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North Side Restuarant Review: Salpicon

By Laura Oppenheimer in Food on Oct 26, 2006 4:55PM

Chicagoist's search for the best Mexican food in the city took an upscale turn with a trip to Old Town favorite Salpicon. Before dining there, we had never even heard of this gem of a restaurant, as whenever we heard "upscale Mexican," we would think of Frontera Grill, Topolobambo, or Adobo Grill.

2006_10_salpicon1.jpgSalpicon is nestled on the south end of Wells, almost to Division St. The night we went it was gray and drizzling outside, but inside the restaurant, you wouldn't know it. Canary yellow walls -- normally something we would hate in a dining establishment -- are complemented beautifully with large multicolored canvases to create an upbeat atmosphere in the small Wells Street space.

Mexico City native Pricilla Satkoff is the owner and head chef. “I’m obsessed with educating the American public on the true art form of Mexican cuisine," Satkoff writes on their website, "and the freshness of its flavors and dishes.” Satkoff trained under Rich Bayless in Topolobambo and Frontera Grill, and you can see the influence with the different types of moles and sauces, and innovative takes on traditional dishes.

2006_10_salpicon2.jpgLike so many restaurants, we were more interested in the many entremeses (appetizers) than in the actual main dishes. The Sopes Rústicos -- "small, thick country tortillas topped with a roasted tomatillo sauce, queso fresco, onions, and avocado chunks" -- were a perfect starter for the table. The tomatillo sauce soaks through the warm corn cake, softening up the base of the appetizer, and creating a unifying flavor. These little sopes only made us more intrigued of what would come out of the kitchen next. And, though only three usually come in an order, the server graciously gave us a fourth so each person in our party could try one.

Chicagoist ordered Queso Fundido con Camarones -- "melted Chihuahua cheese, with serrano chiles, onions and tiger shrimp served en cazuela with warm tortillas for making tacos" -- as our appetizer. We thought the addition of shrimp was an interesting one to traditional queso fundido, and the dish was delicious, full of roasted onions and chilis. Though we enjoyed it, we had two complaints. First, we would have liked to see a more even ratio of cheese to shrimp, because before we were even halfway through the dish, the cheese had cooled and congealed, making it difficult (and not so appealing) to eat. The second thing we would like to have seen is homemade tortillas instead of the mass produced corn variety.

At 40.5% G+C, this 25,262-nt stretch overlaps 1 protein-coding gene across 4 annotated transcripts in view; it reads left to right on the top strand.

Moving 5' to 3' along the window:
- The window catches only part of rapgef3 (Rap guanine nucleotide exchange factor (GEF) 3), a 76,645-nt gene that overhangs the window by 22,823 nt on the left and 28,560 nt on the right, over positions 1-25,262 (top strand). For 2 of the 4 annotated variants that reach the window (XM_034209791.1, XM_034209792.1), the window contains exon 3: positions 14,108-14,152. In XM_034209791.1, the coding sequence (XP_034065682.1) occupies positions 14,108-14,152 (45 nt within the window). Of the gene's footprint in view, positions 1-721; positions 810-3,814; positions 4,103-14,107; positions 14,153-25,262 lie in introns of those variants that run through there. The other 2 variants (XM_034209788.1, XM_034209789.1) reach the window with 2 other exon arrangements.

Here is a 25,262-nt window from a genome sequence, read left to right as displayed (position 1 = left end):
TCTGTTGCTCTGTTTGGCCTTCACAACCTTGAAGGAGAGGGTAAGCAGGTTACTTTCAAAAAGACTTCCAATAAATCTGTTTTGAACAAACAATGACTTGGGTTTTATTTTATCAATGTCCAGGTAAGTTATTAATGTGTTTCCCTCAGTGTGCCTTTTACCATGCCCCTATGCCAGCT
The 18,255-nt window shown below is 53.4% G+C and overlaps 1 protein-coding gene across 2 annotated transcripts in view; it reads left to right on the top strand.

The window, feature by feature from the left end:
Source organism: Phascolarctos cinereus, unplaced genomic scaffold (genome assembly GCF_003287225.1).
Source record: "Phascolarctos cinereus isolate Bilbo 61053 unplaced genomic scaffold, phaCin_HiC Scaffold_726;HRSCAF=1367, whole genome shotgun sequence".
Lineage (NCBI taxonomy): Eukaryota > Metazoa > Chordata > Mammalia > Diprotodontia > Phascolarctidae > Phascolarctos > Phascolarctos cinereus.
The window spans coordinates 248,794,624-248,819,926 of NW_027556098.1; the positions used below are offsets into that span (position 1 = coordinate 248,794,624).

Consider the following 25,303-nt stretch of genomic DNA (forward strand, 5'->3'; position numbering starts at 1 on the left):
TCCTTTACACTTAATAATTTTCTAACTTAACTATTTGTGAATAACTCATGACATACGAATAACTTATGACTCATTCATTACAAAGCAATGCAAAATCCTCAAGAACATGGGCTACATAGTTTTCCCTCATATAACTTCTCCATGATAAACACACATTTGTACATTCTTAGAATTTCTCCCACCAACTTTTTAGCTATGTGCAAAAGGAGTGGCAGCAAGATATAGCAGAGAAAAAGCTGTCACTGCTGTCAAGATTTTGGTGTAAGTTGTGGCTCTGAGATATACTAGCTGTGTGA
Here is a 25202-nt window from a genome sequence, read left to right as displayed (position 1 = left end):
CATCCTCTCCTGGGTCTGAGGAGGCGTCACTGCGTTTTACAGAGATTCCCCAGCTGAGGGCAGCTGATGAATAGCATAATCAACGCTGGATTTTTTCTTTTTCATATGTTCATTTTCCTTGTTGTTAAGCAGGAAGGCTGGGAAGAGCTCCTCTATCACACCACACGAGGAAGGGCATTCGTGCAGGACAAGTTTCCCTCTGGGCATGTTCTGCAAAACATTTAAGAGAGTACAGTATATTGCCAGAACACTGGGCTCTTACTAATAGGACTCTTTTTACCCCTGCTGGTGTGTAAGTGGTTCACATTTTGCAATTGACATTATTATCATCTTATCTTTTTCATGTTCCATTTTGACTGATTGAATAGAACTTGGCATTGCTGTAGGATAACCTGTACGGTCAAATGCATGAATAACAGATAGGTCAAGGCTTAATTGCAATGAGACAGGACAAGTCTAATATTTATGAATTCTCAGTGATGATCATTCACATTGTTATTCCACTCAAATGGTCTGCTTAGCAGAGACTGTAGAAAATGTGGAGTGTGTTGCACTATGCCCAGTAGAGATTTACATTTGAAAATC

For our entree, we picked an additional apppetizer -- Enchiladitas de pescado, "small baked enchiladas of shredded achiote-marinated mahi mahi topped with a creamy roasted tomatillo-serrano sauce, queso fresco and red onion." We thought this was a particularly effective way to update the classic enchilada. The achiote sauce almost tasted like a pumpkin-based mole, and it worked well with the tomatillo sauce as a contrast.

One of the members of Chicagoist's party ordered Chiles Doña Queta for an entree. This dish was a clever way of updating a traditional chili relleno. It came with two chilies, the first being stuffed with a mix of mushrooms, corn and zucchini, and the second filled with a mixture of potatoes and cheese. Neither was fried as a typical relleno is; instead they were topped with a roasted poblano cream sauce and a spiced tomato sauce, respectively.

Salpicon isn't cheap, but then again, it isn't a standard Mexican restaurant. We would definitely head back if we were in the mood for updated takes on classic Mexican dishes.

Salpicon is located at 1251 N. Wells St.